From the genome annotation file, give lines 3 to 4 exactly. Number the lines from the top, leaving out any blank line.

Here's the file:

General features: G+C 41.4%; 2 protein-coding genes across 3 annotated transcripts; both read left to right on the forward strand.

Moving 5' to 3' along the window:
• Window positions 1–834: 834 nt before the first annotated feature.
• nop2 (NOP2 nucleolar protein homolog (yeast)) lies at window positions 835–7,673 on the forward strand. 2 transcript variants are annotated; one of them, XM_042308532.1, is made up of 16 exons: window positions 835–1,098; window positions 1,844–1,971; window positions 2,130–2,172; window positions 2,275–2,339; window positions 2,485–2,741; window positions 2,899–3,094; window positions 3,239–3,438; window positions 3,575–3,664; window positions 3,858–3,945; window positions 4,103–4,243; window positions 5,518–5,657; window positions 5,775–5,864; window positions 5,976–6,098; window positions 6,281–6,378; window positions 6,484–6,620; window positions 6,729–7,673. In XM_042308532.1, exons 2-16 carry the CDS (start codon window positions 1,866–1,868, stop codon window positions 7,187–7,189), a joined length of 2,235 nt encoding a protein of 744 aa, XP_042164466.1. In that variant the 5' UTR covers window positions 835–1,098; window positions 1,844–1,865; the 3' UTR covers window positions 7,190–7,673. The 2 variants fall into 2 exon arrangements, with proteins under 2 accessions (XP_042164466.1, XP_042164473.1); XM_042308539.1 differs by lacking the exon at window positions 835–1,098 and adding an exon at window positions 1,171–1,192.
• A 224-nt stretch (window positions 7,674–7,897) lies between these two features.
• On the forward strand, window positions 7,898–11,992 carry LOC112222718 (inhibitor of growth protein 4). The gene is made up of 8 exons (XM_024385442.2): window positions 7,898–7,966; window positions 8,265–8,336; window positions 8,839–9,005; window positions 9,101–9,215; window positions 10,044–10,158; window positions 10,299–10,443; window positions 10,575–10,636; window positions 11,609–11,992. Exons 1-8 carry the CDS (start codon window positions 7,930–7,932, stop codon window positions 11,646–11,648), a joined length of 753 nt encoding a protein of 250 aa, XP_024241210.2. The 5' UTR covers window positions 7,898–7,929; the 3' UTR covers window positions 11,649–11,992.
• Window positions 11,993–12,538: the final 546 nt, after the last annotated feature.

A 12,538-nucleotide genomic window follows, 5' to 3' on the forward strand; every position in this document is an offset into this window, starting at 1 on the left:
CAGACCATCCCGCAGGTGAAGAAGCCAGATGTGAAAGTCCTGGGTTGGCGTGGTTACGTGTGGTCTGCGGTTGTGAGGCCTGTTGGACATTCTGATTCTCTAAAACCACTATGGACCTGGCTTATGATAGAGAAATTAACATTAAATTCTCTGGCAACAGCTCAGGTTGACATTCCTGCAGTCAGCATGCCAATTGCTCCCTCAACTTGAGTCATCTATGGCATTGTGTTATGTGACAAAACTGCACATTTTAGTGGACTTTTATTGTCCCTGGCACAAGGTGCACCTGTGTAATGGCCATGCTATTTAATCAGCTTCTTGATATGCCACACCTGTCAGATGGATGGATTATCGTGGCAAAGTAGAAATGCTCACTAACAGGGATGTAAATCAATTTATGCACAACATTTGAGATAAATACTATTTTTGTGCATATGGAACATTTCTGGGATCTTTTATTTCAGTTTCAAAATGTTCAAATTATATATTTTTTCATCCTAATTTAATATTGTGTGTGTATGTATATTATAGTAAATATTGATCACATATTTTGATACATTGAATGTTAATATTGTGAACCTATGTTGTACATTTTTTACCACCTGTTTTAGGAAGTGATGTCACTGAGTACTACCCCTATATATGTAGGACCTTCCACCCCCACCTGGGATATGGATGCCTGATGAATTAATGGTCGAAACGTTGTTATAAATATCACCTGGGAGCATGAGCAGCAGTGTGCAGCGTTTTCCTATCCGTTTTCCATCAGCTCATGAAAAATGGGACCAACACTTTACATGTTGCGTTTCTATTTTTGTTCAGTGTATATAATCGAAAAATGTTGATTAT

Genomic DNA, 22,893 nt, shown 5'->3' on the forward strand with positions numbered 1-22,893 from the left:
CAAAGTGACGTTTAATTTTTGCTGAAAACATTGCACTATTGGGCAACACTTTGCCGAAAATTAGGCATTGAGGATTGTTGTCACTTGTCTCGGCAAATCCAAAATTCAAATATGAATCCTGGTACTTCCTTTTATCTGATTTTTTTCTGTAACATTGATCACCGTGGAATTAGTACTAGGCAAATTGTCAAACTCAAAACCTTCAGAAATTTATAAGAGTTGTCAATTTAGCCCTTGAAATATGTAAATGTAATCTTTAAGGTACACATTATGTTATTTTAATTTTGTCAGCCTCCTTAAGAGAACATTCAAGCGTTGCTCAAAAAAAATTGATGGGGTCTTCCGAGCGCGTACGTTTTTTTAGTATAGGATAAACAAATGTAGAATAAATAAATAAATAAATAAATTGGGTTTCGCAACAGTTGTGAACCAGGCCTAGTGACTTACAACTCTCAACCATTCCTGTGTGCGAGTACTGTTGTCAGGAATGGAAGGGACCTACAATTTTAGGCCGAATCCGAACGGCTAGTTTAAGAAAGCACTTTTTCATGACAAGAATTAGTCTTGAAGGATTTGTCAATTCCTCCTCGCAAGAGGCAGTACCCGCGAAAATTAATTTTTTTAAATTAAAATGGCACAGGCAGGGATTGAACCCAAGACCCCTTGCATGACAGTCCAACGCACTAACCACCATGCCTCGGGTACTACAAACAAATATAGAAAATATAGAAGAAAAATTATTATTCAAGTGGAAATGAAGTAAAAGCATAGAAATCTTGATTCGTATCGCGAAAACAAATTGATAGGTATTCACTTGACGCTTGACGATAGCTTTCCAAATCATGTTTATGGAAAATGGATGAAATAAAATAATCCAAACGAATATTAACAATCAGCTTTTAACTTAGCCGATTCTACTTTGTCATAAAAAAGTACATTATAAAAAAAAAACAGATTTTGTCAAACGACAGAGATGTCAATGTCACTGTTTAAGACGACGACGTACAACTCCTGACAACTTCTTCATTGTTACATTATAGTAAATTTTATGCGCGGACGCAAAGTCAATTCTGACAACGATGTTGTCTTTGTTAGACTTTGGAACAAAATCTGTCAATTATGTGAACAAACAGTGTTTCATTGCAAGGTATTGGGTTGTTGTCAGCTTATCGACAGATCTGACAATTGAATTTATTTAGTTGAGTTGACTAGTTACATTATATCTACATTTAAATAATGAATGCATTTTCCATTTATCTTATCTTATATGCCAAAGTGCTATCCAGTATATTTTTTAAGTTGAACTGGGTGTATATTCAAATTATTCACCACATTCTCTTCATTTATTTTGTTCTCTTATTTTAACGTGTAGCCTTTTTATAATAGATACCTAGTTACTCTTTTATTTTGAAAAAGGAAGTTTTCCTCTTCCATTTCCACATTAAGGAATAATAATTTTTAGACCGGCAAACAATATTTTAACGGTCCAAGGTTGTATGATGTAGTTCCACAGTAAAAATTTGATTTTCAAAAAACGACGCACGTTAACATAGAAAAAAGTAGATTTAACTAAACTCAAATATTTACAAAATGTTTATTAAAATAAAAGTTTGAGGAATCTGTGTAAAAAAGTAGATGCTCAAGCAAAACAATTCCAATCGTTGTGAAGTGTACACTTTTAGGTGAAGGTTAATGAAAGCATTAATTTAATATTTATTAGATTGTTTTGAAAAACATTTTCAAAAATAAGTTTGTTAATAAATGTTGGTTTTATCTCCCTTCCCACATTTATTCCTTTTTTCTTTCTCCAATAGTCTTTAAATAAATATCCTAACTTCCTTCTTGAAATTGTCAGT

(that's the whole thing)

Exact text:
• Window positions 1–834: 834 nt before the first annotated feature.
• nop2 (NOP2 nucleolar protein homolog (yeast)) lies at window positions 835–7,673 on the forward strand. 2 transcript variants are annotated; one of them, XM_042308532.1, is made up of 16 exons: window positions 835–1,098; window positions 1,844–1,971; window positions 2,130–2,172; window positions 2,275–2,339; window positions 2,485–2,741; window positions 2,899–3,094; window positions 3,239–3,438; window positions 3,575–3,664; window positions 3,858–3,945; window positions 4,103–4,243; window positions 5,518–5,657; window positions 5,775–5,864; window positions 5,976–6,098; window positions 6,281–6,378; window positions 6,484–6,620; window positions 6,729–7,673. In XM_042308532.1, exons 2-16 carry the CDS (start codon window positions 1,866–1,868, stop codon window positions 7,187–7,189), a joined length of 2,235 nt encoding a protein of 744 aa, XP_042164466.1. In that variant the 5' UTR covers window positions 835–1,098; window positions 1,844–1,865; the 3' UTR covers window positions 7,190–7,673. The 2 variants fall into 2 exon arrangements, with proteins under 2 accessions (XP_042164466.1, XP_042164473.1); XM_042308539.1 differs by lacking the exon at window positions 835–1,098 and adding an exon at window positions 1,171–1,192.